I find this EPA graph interesting:

Figure 1. This graph shows fluctuations in temperature and in the atmospheric concentration of carbon dioxide over the past 400,000 years as inferred from Antarctic ice-core records. Temperature and carbon dioxide concentrations vary roughly in tandem over the period, with corresponding peaks and troughs. At the end of the period there is a very sharp increase in atmospheric carbon dioxide levels, representing the rapid increase over the past two centuries.

Figure 1: Fluctuations in temperature (blue) and in the atmospheric concentration of carbon dioxide (red) over the past 400,000 years as inferred from Antarctic ice-core records. The vertical red bar is the increase in atmospheric carbon dioxide levels over the past two centuries and before 2006. From A. V. Fedorov et al. Science 312, 1485 (2006)17. Exit EPA Disclaimer18. Reprinted with permission of AAAS19* Exit EPA Disclaimer18.


Hmm...  looks periodic.

I'm not saying there's not a warming trend right now.  There does appear to be one.  However, we can't get any conclusive evidence that it's caused by human factors (because no one was around 200-300 thousand years ago to make temperature measurements).  As far as anyone can tell, we could be in a natural warming trend.  It's happened several times before.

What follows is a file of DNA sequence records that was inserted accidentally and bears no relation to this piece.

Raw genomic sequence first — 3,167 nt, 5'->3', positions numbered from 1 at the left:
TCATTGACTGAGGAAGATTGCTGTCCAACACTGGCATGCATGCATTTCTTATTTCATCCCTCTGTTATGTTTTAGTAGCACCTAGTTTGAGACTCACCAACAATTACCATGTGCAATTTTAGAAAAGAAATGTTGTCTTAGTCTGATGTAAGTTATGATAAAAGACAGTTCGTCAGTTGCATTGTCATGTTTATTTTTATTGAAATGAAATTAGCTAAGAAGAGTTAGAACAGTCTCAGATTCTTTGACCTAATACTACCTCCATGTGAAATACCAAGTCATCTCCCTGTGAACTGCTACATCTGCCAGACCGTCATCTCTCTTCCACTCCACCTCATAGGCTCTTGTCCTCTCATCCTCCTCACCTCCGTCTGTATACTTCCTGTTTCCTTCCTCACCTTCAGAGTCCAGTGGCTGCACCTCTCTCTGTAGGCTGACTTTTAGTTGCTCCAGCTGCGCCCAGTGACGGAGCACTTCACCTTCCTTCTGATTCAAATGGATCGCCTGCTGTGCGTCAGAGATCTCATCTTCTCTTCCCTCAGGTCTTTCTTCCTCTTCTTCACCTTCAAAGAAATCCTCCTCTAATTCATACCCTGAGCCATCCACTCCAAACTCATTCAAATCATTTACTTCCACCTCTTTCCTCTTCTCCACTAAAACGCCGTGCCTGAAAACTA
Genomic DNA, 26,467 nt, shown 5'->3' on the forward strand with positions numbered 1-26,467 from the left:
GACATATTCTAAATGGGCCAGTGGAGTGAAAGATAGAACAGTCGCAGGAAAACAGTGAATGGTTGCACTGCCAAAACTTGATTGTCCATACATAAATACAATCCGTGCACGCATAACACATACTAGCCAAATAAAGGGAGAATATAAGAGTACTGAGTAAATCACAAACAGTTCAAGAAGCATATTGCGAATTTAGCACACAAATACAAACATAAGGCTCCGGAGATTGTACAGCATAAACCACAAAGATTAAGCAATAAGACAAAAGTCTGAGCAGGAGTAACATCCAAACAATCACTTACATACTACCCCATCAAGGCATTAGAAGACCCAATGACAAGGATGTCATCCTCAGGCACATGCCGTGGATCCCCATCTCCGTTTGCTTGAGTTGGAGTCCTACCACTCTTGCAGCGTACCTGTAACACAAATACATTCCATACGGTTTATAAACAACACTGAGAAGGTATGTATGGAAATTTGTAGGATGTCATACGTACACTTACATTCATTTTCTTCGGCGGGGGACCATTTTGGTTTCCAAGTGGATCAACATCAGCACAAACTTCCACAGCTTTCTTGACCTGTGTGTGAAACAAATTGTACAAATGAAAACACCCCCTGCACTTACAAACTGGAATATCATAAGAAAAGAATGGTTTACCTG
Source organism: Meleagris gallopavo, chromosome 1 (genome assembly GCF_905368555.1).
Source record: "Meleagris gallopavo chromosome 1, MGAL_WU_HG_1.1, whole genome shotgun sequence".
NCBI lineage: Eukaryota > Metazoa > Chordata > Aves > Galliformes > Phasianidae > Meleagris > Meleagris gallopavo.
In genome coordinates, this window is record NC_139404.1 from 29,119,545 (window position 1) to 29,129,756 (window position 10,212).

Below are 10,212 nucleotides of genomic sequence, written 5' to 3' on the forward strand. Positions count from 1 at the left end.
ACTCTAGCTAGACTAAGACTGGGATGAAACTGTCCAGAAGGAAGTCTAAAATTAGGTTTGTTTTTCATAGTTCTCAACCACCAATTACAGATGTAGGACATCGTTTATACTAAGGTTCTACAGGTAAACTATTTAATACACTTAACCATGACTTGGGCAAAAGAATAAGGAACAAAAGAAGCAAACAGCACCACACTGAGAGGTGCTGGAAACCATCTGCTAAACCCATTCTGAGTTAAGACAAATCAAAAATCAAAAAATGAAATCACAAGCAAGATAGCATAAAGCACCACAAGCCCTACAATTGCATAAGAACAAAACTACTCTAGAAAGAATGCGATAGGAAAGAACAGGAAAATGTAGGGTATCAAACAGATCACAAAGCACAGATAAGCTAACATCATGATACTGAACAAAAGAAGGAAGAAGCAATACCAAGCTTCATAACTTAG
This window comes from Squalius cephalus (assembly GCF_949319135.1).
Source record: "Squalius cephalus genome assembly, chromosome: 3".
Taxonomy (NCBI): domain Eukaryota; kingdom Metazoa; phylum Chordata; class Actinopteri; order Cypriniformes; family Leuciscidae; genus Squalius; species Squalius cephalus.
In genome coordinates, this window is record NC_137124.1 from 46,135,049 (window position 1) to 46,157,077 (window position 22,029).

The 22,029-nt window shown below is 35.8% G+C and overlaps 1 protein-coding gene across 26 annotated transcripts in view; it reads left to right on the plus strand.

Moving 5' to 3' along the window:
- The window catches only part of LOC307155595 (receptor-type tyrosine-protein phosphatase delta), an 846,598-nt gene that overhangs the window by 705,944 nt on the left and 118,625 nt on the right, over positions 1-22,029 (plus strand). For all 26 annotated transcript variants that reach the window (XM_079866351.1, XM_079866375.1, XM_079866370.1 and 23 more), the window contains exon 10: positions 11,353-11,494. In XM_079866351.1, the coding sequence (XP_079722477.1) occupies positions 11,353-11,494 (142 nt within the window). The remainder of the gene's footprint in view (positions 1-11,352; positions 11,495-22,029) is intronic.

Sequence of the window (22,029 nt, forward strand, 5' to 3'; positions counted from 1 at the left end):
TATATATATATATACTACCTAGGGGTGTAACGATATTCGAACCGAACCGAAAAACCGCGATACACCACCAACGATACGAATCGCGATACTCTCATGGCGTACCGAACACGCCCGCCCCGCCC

What happens if we act on an "unprecedented global scale" and do something drastic to defeat global warming?  What if it doesn't work?  What would be the economic, social, and ecological impact of a failed attempt, even if the climate change is caused by humans?  What if global warming is a natural phenomenon?  Could our attempt to reverse a natural phenomenon have adverse consequences on the world's climate?